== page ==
Sin and Oppression (part 2)

Does the Jewish tradition include the concept of sin? If they did, wasn’t it was relating to following the law (order of the religious establishment) in order to please God? So, Jesus, who in my understanding did a lot of anti-oppression work, was a big sinner, right? Sunday in church, someone mentioned again that Jesus was perfect.

Jesus disobeyed most of the ways to be a man in society, as a Rabbi he called disciples in an unconventional ways, and he behaved in ways towards women, the unclean and marginalized, in ways that got him rebuked by the keepers of the law. When I follow Jesus, I am led to do anti-oppression work. I am lead to be with the marginalized of this society, and behave differently as a woman than society has dictated. This will cause me to sin against some of the institutional laws of the religious establishment, right? For example, it could cause me to go against what my parents have told me. It could go against general church regulations against homosexuality, women preaching and teachings about reproductive rights.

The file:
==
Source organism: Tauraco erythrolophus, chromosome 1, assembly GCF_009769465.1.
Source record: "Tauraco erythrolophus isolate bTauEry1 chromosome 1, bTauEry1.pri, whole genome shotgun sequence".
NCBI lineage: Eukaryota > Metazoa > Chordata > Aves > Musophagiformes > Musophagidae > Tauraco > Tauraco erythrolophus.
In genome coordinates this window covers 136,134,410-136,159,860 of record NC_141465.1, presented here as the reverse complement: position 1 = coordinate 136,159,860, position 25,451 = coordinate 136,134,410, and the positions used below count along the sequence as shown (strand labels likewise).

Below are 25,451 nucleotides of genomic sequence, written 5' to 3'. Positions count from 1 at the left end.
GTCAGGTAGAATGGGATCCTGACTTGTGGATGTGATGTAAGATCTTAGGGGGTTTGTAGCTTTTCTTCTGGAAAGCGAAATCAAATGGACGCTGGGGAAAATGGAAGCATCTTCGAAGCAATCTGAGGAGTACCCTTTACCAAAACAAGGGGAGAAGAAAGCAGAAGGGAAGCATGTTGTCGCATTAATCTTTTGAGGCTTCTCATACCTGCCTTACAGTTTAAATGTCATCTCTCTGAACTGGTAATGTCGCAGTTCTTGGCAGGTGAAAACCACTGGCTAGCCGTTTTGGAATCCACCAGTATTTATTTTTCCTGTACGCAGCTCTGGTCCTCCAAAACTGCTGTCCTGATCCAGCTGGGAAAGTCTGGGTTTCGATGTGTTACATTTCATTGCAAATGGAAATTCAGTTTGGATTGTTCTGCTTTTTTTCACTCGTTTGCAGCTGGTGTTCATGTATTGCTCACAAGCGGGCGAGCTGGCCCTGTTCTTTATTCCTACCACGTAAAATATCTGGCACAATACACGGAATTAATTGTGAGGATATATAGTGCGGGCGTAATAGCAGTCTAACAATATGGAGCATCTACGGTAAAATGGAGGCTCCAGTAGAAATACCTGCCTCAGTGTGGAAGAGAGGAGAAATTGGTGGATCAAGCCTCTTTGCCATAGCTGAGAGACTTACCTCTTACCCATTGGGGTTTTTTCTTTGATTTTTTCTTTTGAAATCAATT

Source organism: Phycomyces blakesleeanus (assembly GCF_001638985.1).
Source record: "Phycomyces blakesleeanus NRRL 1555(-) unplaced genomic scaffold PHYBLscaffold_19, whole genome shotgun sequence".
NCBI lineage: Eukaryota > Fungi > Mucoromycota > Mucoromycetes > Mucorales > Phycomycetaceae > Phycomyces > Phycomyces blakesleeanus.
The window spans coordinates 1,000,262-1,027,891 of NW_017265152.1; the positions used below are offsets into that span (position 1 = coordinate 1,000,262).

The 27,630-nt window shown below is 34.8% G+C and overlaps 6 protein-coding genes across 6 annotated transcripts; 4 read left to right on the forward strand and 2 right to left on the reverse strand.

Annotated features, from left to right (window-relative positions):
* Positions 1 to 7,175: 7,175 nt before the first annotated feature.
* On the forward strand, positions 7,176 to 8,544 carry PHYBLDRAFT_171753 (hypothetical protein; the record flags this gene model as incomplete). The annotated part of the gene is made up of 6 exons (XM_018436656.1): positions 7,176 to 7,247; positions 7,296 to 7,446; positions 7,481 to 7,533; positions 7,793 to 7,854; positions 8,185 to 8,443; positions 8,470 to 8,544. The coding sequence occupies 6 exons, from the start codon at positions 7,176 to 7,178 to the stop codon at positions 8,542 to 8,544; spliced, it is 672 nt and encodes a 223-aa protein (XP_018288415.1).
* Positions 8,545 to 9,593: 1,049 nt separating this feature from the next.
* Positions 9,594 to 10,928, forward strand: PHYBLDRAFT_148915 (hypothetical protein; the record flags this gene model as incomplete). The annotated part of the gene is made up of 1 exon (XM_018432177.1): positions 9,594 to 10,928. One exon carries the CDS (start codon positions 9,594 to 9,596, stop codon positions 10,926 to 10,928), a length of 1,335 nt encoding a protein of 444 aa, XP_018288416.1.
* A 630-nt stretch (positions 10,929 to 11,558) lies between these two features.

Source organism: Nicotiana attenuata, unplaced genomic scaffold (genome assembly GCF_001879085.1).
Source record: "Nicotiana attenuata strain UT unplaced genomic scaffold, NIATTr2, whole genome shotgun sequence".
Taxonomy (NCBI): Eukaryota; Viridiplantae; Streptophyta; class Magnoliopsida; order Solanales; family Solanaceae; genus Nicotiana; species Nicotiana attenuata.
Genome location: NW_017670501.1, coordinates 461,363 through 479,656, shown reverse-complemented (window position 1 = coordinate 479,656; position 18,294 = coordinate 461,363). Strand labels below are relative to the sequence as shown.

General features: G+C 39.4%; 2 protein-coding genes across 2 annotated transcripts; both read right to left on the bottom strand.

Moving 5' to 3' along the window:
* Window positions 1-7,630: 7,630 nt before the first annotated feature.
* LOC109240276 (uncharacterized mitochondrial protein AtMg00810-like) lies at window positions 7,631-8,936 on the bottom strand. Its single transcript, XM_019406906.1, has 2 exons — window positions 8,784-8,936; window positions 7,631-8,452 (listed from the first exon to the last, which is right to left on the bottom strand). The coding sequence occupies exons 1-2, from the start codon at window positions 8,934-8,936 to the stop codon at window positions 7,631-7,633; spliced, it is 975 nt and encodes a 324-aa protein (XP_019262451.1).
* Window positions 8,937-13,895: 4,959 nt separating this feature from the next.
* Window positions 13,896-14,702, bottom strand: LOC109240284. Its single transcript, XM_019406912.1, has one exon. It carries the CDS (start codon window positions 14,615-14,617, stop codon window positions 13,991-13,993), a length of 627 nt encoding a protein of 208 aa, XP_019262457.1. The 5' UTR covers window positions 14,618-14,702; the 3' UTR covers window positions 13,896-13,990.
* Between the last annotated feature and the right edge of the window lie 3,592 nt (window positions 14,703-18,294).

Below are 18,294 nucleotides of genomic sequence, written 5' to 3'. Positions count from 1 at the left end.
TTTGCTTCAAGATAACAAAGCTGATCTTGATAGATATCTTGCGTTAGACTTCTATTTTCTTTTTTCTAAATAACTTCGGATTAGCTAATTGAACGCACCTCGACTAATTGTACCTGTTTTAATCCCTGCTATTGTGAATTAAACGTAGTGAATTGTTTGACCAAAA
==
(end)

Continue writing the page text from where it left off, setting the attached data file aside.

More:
Or did the concept of sin arise in the Jesus story? If the concept of sin arose from the Jesus story, then we should just do exactly what he did in order to figure out what is sin and what is not, correct? Every time we make a compromise or something we just realize that is sin and ask Jesus to help us get to be more like him. The compromises I am talking about are not just individual, as sin is usually categorized…but also community and societal.

Comments (2)

  1. t john yoder

    Thank you.

    I really resonated with what you’re saying: it seems to me that a significant portion of the conflict that arises between radical and traditional Christianity comes from a “letter of the law vs. spirit of the law” (note the lower case “L” – I’m not talking Torah, here) debate. For example, Paul may have written that women should not speak in church, but literally translating that to today’s modern context goes directly against Jesus’s liberating message – it’s bibliolatry.

    Scripture and tradition are incredibly valuable, but when they get in the way of the mission of the Church, that’s a sign that something needs to be seriously reexamined.

  2. Nathan Eanes

    That is true, and very challenging.

    BTW, Rachel and I are in Elkhart now. What coordinates are you at these days?

Comments are closed.